By a News Reporter-Staff News Editor at Science Letter -- Fresh data on Science are presented in a new report. According to news reporting out of Nottingham, United Kingdom, by NewsRx editors, research stated, "The variety of interactions that can occur at the silica/aqueous interface makes silica nanoparticles (SiNPs) attractive materials for technological applications. Despite their importance, interfacial interactions are not fully understood."
Our news journalists obtained a quote from the research from Nottingham Trent University, "In this contribution, we investigate the effect of (1) particle size and (2) surface functionalization on the adsorption of small biomolecular binders on SiNPs. Small silica binding peptides with different properties (charge, pI, and amino acid composition) were used as binders, while a range of fully characterized SiNPs of diameters ranging between 28 and 500 nm (pristine silica) and SiNPs of ca. 500 nm functionalized with cationic 3-aminopropyl groups and hydrophobic methyl groups was used as binding substrates. Adsorption and binding affinity were investigated by a fluorimetric assay at pH 7.4. A detailed characterization of the surface chemistry of the particles showed that the extent of surface functionalization on modified silica was well below monolayer coverage [by X-ray photoelectron spectroscopy (XPS), ca. 2 and 18 atomic % for the amino- and methyl-modified surfaces, respectively]. Although peptide binding is generally moderated by the physicochemical characteristics of the adsorbing peptide, the introduction of such a small degree of functionality onto silica particles was sufficient to produce drastic changes in adsorption at the silica/aqueous interface. In addition, an increase in peptide adsorption with an increasing particle size, independent of the nature and properties of the peptide, was observed. This particle size effect is attributed to a shift of the dominant binding mechanism toward electrostatic interactions on larger SiNPs. The data presented demonstrate that particle size and surface functionality are both parameters that can substantially influence (bio)molecule uptake via modulation or selection of specific binding modes at the silica/peptide interface. These results are applicable to the design and development of interfaces with specific adsorption/affinity response for biomedical applications, where uptake is important, such as drug delivery."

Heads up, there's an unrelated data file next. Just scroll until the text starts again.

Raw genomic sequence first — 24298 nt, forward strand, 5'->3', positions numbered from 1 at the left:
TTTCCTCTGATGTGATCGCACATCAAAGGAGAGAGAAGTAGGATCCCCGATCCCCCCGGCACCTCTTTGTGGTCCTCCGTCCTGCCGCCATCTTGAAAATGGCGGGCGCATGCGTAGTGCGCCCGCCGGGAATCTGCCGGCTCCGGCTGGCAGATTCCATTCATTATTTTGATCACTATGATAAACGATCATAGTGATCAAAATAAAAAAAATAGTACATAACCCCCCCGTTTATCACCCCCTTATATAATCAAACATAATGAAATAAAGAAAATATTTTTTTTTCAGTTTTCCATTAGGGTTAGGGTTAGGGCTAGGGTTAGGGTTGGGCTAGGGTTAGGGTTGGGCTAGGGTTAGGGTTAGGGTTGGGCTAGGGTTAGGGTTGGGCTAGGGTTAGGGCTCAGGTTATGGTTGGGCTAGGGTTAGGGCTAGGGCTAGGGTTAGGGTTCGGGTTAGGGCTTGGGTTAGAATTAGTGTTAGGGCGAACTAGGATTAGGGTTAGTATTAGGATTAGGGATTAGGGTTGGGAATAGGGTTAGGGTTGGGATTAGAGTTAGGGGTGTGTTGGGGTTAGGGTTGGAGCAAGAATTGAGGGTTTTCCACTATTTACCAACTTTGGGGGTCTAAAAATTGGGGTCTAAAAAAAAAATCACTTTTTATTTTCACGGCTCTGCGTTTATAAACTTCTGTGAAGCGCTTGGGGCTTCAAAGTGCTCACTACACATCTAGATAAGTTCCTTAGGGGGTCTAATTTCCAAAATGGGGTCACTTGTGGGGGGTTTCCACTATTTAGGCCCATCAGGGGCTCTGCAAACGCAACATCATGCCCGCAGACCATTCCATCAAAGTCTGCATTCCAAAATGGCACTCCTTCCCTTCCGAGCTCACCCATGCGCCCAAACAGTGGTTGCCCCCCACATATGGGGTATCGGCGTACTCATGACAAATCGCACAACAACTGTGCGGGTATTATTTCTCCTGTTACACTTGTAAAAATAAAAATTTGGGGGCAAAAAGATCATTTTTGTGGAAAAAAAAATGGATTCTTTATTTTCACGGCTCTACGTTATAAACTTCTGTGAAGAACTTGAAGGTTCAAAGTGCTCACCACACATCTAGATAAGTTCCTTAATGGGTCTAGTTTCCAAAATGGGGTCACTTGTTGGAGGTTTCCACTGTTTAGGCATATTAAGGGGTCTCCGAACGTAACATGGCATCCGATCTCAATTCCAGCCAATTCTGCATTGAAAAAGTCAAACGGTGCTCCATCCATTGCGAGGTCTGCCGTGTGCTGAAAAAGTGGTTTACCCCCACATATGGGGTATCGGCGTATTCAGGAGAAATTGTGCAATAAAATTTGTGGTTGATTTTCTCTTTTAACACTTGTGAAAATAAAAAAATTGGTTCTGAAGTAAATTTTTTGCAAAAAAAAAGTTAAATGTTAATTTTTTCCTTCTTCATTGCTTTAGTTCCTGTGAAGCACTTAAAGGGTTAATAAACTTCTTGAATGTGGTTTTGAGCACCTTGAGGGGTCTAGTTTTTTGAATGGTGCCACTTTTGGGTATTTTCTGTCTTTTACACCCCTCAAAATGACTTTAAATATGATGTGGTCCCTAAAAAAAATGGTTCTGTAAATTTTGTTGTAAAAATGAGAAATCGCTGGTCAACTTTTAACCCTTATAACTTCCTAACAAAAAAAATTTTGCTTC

According to the news editors, the research concluded: "Further, they provide important insights on how peptide affinity and selection during biopanning can be determined by small changes in surface chemistry of the surface of a target that can, in some instances, be associated with the presence of impurities."
For more information on this research see: Interactions at the Silica-Peptide Interface: The Influence of Particle Size and Surface Functionality. Langmuir, 2014;30(1):227-233. Langmuir can be contacted at: Amer Chemical Soc, 1155 16TH St, NW, Washington, DC 20036, USA. (American Chemical Society - www.acs.org; Langmuir - www.pubs.acs.org/journal/langd5)
Our news journalists report that additional information may be obtained by contacting V. Puddu, Nottingham Trent Univ, Interdisciplinary Biomed Res Center, Sch Sci & Technol, Nottingham NG11 8NS, United Kingdom (see also Science).
Keywords for this news article include: Europe, Science, Chemicals, Chemistry, Nottingham, United Kingdom
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